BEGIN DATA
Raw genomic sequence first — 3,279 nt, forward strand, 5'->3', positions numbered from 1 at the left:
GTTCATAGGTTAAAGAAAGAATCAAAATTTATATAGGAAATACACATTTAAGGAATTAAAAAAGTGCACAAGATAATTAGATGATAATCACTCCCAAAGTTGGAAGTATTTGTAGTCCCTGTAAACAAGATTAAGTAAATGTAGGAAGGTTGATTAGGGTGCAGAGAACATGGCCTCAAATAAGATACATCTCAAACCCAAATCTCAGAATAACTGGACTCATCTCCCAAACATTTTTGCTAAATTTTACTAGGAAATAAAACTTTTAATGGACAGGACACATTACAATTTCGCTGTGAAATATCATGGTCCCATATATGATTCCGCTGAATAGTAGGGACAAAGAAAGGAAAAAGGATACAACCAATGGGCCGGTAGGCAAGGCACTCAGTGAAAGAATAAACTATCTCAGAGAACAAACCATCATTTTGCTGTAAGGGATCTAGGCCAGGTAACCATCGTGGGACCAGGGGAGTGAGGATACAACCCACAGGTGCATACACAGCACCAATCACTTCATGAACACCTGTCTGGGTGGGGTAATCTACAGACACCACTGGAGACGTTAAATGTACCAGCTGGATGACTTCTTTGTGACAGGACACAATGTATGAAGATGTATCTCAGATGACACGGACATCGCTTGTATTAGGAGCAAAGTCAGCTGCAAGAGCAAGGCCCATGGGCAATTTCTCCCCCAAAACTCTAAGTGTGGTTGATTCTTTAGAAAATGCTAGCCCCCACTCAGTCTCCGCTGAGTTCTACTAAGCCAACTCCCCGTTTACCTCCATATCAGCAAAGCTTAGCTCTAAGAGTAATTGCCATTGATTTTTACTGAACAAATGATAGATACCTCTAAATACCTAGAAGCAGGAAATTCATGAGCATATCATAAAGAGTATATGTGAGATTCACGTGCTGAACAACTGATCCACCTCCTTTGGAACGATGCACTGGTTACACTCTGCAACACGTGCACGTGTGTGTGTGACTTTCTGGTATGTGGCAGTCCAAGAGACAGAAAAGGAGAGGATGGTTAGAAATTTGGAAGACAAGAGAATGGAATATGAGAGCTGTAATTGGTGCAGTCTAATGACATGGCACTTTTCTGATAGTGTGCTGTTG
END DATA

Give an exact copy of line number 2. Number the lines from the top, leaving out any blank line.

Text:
GTTCATAGGTTAAAGAAAGAATCAAAATTTATATAGGAAATACACATTTAAGGAATTAAAAAAGTGCACAAGATAATTAGATGATAATCACTCCCAAAGTTGGAAGTATTTGTAGTCCCTGTAAACAAGATTAAGTAAATGTAGGAAGGTTGATTAGGGTGCAGAGAACATGGCCTCAAATAAGATACATCTCAAACCCAAATCTCAGAATAACTGGACTCATCTCCCAAACATTTTTGCTAAATTTTACTAGGAAATAAAACTTTTAATGGACAGGACACATTACAATTTCGCTGTGAAATATCATGGTCCCATATATGATTCCGCTGAATAGTAGGGACAAAGAAAGGAAAAAGGATACAACCAATGGGCCGGTAGGCAAGGCACTCAGTGAAAGAATAAACTATCTCAGAGAACAAACCATCATTTTGCTGTAAGGGATCTAGGCCAGGTAACCATCGTGGGACCAGGGGAGTGAGGATACAACCCACAGGTGCATACACAGCACCAATCACTTCATGAACACCTGTCTGGGTGGGGTAATCTACAGACACCACTGGAGACGTTAAATGTACCAGCTGGATGACTTCTTTGTGACAGGACACAATGTATGAAGATGTATCTCAGATGACACGGACATCGCTTGTATTAGGAGCAAAGTCAGCTGCAAGAGCAAGGCCCATGGGCAATTTCTCCCCCAAAACTCTAAGTGTGGTTGATTCTTTAGAAAATGCTAGCCCCCACTCAGTCTCCGCTGAGTTCTACTAAGCCAACTCCCCGTTTACCTCCATATCAGCAAAGCTTAGCTCTAAGAGTAATTGCCATTGATTTTTACTGAACAAATGATAGATACCTCTAAATACCTAGAAGCAGGAAATTCATGAGCATATCATAAAGAGTATATGTGAGATTCACGTGCTGAACAACTGATCCACCTCCTTTGGAACGATGCACTGGTTACACTCTGCAACACGTGCACGTGTGTGTGTGACTTTCTGGTATGTGGCAGTCCAAGAGACAGAAAAGGAGAGGATGGTTAGAAATTTGGAAGACAAGAGAATGGAATATGAGAGCTGTAATTGGTGCAGTCTAATGACATGGCACTTTTCTGATAGTGTGCTGTTG